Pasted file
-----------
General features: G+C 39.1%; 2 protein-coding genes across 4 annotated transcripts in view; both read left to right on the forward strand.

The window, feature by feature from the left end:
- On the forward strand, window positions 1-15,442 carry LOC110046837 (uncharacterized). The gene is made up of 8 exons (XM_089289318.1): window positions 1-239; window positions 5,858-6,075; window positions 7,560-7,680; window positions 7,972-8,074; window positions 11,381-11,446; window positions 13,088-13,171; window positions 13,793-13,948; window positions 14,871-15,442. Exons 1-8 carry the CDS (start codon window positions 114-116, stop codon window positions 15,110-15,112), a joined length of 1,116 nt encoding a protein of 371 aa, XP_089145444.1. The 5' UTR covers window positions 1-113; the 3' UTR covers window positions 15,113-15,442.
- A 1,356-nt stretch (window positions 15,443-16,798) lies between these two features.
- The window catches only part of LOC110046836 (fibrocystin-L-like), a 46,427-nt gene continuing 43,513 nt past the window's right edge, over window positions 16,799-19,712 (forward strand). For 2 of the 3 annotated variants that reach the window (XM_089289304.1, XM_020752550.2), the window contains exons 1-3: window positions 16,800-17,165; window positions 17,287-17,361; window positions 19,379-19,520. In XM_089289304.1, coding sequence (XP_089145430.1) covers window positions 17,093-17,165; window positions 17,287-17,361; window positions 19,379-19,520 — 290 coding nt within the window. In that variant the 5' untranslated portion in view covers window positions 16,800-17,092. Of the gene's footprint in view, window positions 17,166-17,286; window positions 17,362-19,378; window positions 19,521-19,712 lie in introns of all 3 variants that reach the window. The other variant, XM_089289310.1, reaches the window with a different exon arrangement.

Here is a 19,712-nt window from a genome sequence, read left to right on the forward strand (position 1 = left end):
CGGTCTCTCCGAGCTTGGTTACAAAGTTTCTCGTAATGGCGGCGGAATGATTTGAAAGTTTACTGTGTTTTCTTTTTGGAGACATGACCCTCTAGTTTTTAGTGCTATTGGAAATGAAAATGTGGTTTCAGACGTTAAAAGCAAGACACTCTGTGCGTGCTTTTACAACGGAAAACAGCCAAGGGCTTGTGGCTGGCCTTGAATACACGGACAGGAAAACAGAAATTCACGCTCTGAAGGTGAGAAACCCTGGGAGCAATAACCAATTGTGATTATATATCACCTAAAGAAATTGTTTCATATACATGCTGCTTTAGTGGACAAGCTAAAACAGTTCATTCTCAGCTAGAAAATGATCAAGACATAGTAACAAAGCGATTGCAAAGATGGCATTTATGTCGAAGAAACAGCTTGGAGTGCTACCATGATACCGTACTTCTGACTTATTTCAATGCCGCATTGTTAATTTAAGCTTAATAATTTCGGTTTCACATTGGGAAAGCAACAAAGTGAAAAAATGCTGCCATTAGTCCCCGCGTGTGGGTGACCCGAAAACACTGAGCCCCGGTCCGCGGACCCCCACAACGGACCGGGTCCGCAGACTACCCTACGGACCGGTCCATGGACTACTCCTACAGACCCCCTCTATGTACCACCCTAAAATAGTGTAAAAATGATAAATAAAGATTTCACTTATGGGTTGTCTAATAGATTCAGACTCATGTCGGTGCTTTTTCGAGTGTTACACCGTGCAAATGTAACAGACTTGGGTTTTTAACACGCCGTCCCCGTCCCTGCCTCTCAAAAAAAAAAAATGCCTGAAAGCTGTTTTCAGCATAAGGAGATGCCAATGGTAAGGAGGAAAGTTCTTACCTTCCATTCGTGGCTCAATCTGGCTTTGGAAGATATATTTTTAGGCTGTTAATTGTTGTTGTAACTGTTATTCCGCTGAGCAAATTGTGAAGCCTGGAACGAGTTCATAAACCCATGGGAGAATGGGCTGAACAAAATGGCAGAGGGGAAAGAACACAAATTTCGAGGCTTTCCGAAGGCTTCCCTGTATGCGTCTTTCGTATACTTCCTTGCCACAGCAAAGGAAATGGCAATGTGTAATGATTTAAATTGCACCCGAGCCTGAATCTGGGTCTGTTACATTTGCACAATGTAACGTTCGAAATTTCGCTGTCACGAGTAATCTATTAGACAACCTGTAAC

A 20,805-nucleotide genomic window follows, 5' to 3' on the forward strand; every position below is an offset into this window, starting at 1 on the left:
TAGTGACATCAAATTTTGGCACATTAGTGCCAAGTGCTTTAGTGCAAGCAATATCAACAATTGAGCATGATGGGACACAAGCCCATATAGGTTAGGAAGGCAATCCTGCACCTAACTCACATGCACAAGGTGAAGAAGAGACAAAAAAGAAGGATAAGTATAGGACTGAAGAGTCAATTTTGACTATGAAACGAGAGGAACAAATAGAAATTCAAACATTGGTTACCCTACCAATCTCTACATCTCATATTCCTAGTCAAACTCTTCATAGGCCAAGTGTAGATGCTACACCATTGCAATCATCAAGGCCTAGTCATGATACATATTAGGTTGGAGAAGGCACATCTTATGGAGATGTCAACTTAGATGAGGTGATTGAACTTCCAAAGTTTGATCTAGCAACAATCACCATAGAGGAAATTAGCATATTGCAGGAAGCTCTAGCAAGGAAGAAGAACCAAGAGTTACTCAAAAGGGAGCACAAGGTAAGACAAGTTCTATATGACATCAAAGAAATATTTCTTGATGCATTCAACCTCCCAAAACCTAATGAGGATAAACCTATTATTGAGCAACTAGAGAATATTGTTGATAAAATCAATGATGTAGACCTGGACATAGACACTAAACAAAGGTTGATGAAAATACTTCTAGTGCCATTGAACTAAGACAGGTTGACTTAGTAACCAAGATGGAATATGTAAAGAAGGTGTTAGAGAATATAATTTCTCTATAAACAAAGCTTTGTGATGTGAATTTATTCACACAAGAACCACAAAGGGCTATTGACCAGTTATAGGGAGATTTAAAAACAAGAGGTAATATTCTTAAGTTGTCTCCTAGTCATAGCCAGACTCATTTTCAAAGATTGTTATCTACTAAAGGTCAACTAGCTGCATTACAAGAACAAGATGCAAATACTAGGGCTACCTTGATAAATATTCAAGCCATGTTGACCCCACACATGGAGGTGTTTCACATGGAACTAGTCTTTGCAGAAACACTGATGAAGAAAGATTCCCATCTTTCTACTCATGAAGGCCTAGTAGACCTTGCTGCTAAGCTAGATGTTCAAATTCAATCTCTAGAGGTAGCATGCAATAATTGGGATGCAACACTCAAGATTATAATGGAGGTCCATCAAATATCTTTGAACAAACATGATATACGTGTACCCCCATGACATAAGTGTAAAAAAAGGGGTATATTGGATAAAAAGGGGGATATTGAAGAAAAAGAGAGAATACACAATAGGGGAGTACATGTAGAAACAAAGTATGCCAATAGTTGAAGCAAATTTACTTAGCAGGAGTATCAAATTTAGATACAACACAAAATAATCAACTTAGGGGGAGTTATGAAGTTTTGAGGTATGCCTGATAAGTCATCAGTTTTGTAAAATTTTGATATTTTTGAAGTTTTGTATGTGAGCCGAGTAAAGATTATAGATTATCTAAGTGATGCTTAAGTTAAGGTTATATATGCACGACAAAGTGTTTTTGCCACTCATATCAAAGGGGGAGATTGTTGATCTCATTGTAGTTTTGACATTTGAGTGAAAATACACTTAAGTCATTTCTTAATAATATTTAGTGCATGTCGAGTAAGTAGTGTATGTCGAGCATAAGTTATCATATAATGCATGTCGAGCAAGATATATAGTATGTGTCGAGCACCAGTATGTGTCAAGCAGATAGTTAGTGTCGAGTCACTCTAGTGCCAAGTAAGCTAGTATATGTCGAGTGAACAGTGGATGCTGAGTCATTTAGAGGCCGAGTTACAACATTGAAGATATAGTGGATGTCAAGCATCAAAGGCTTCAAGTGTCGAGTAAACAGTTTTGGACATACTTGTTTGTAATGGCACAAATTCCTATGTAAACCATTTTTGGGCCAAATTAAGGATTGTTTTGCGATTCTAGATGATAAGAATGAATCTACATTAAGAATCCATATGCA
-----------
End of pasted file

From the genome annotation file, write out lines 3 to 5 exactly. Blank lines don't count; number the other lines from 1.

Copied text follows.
- On the forward strand, window positions 1-15,442 carry LOC110046837 (uncharacterized). The gene is made up of 8 exons (XM_089289318.1): window positions 1-239; window positions 5,858-6,075; window positions 7,560-7,680; window positions 7,972-8,074; window positions 11,381-11,446; window positions 13,088-13,171; window positions 13,793-13,948; window positions 14,871-15,442. Exons 1-8 carry the CDS (start codon window positions 114-116, stop codon window positions 15,110-15,112), a joined length of 1,116 nt encoding a protein of 371 aa, XP_089145444.1. The 5' UTR covers window positions 1-113; the 3' UTR covers window positions 15,113-15,442.
- A 1,356-nt stretch (window positions 15,443-16,798) lies between these two features.
- The window catches only part of LOC110046836 (fibrocystin-L-like), a 46,427-nt gene continuing 43,513 nt past the window's right edge, over window positions 16,799-19,712 (forward strand). For 2 of the 3 annotated variants that reach the window (XM_089289304.1, XM_020752550.2), the window contains exons 1-3: window positions 16,800-17,165; window positions 17,287-17,361; window positions 19,379-19,520. In XM_089289304.1, coding sequence (XP_089145430.1) covers window positions 17,093-17,165; window positions 17,287-17,361; window positions 19,379-19,520 — 290 coding nt within the window. In that variant the 5' untranslated portion in view covers window positions 16,800-17,092. Of the gene's footprint in view, window positions 17,166-17,286; window positions 17,362-19,378; window positions 19,521-19,712 lie in introns of all 3 variants that reach the window. The other variant, XM_089289310.1, reaches the window with a different exon arrangement.